• Marty Meierotto was drawn to the mountain man lifestyle because he felt that he belonged in the wilderness
• Marty took a writer with him to his trapline and was featured in a 12-page article in Field & Stream Magazine
• Marty was reluctant to take part in "Mountain Men" but eventually agreed to do it to show people their lifestyle
• Marty left the show to get back to full-time trapping with his daughter, and retired from Alaska Fire Service in 2019
• Marty released his book "In The Land of Wilderness: The Writings of Marty Meierotto" in 2020 which was both educational and entertaining
Living off the grid and off the land in Alaska has always held a strong fascination for most people in the Lower 48. For eight seasons from 2012 to 2019, avid viewers lived vicariously through Marty Meierotto, the quintessential Alaska trapper, who contributed to the legitimacy of History Channel’s “Mountain Men.” When it comes to reality-based television shows, the public has become somewhat skeptical in accepting that what they watch is real and not contrived; however, in Marty’s case, they believed they had found a true mountain man.
Journey to becoming a mountain man
Marty Meierotto was born and raised in Northern Wisconsin, USA. When his father, Thomas, whom he described as an ‘avid hunter who did some trapping’ took him on his first trapline, which was just a walk-in line for foxes and raccoons, he realized then and there that this was what he wanted to do for the rest of his life.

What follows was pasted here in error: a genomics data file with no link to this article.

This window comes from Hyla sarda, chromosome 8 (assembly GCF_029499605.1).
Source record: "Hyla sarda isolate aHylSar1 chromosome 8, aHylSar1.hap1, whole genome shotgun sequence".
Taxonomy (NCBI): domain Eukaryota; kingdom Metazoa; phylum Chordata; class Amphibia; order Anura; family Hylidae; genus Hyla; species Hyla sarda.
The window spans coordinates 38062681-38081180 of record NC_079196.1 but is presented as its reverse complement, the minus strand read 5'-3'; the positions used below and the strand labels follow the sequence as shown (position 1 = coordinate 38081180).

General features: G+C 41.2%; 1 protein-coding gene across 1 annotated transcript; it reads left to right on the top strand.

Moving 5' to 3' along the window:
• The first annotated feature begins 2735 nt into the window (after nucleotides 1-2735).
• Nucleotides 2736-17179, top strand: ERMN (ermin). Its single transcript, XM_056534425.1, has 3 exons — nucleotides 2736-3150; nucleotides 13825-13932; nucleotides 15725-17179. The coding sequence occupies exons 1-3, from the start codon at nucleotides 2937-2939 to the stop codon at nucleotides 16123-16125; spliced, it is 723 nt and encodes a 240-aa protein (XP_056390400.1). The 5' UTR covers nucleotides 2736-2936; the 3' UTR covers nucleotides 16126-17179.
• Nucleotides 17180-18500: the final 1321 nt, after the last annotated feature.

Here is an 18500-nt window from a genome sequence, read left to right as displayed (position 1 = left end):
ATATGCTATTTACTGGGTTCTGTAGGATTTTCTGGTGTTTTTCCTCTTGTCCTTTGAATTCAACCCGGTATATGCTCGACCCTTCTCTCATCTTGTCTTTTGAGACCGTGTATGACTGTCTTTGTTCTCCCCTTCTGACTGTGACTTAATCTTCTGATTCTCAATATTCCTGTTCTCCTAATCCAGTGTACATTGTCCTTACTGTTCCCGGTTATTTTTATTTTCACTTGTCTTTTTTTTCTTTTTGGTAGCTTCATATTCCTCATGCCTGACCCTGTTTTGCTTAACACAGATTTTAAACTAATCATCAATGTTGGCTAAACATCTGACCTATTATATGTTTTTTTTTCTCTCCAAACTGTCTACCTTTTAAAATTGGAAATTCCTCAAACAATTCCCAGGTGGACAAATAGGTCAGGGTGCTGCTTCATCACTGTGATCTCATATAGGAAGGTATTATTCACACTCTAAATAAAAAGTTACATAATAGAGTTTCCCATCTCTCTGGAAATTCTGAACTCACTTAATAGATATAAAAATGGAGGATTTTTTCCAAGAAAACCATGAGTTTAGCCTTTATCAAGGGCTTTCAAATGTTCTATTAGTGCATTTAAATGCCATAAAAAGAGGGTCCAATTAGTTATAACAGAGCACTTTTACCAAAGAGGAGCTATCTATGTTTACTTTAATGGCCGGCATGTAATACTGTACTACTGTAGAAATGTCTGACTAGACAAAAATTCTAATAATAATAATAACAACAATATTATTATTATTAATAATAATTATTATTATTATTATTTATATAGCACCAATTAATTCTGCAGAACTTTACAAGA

He was only seven at that time, and recalled how cool it was being in his snowshoes as they went into the woods in anticipation of catching a wild animal. Aside from that excitement, the thought that he could understand these wild creatures, learn their tracks and habits, and catch them, got him into trapping. Marty had devoured old mountain man books and dreamed of living in the woods; he read about Alaska and looked at old maps, noticing a large blank spot in it that said ‘unexplored or undiscovered’, and thought of it as the ‘last true chunk of wilderness.’
In 1985, when he was around 23, he and his brother Jeff went to Alaska with the intention of living there, and realized then that pursuing his passion was a lot harder than he had thought it would be. With no money to buy traps and pay for his transport to remote places in Alaska, he first had to work as a construction laborer, logger, and janitor.
The brothers set out to experience their first trapping season in 1987. He didn’t exactly realize the enormity of what they had done, until the ‘plane that dropped them off in the middle of nowhere flew away. There were no satellite phones at that time, so they didn’t have communication with the outside world while they hunted and trapped, and it would be four months before the plane would return to pick them up as arranged. The learning curve was steep, as trapping in frigid cold temperatures was quite a challenge, and his past experience was limited only to foxes. Despite the initial apprehension and difficulties he faced, there wasn’t a single doubt in his mind that this was the kind of life that he wanted, and he;s been running a trapline since then.